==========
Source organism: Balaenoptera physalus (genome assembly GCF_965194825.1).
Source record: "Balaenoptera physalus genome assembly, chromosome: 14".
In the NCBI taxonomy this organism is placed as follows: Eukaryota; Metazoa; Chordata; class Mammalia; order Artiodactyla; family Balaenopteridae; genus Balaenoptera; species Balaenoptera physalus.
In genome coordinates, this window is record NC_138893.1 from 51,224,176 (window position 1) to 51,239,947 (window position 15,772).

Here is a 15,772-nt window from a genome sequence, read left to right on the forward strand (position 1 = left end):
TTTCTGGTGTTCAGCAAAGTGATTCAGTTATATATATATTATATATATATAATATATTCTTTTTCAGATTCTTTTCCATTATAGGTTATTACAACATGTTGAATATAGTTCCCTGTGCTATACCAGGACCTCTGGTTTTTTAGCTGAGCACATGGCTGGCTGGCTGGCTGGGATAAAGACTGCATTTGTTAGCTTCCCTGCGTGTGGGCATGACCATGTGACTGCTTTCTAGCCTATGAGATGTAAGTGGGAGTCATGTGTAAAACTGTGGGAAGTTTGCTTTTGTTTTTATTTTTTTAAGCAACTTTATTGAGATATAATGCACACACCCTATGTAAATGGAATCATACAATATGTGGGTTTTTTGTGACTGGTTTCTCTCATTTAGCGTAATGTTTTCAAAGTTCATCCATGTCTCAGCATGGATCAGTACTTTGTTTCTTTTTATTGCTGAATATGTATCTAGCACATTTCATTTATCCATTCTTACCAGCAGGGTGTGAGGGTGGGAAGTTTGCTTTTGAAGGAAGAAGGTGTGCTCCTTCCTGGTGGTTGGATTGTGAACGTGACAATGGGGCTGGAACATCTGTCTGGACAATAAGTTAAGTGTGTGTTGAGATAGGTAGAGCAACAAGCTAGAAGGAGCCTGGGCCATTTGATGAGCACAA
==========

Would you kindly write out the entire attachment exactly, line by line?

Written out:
Source organism: Balaenoptera physalus (genome assembly GCF_965194825.1).
Source record: "Balaenoptera physalus genome assembly, chromosome: 14".
In the NCBI taxonomy this organism is placed as follows: Eukaryota; Metazoa; Chordata; class Mammalia; order Artiodactyla; family Balaenopteridae; genus Balaenoptera; species Balaenoptera physalus.
In genome coordinates, this window is record NC_138893.1 from 51,224,176 (window position 1) to 51,239,947 (window position 15,772).

Here is a 15,772-nt window from a genome sequence, read left to right on the forward strand (position 1 = left end):
TTTCTGGTGTTCAGCAAAGTGATTCAGTTATATATATATTATATATATATAATATATTCTTTTTCAGATTCTTTTCCATTATAGGTTATTACAACATGTTGAATATAGTTCCCTGTGCTATACCAGGACCTCTGGTTTTTTAGCTGAGCACATGGCTGGCTGGCTGGCTGGGATAAAGACTGCATTTGTTAGCTTCCCTGCGTGTGGGCATGACCATGTGACTGCTTTCTAGCCTATGAGATGTAAGTGGGAGTCATGTGTAAAACTGTGGGAAGTTTGCTTTTGTTTTTATTTTTTTAAGCAACTTTATTGAGATATAATGCACACACCCTATGTAAATGGAATCATACAATATGTGGGTTTTTTGTGACTGGTTTCTCTCATTTAGCGTAATGTTTTCAAAGTTCATCCATGTCTCAGCATGGATCAGTACTTTGTTTCTTTTTATTGCTGAATATGTATCTAGCACATTTCATTTATCCATTCTTACCAGCAGGGTGTGAGGGTGGGAAGTTTGCTTTTGAAGGAAGAAGGTGTGCTCCTTCCTGGTGGTTGGATTGTGAACGTGACAATGGGGCTGGAACATCTGTCTGGACAATAAGTTAAGTGTGTGTTGAGATAGGTAGAGCAACAAGCTAGAAGGAGCCTGGGCCATTTGATGAGCACAA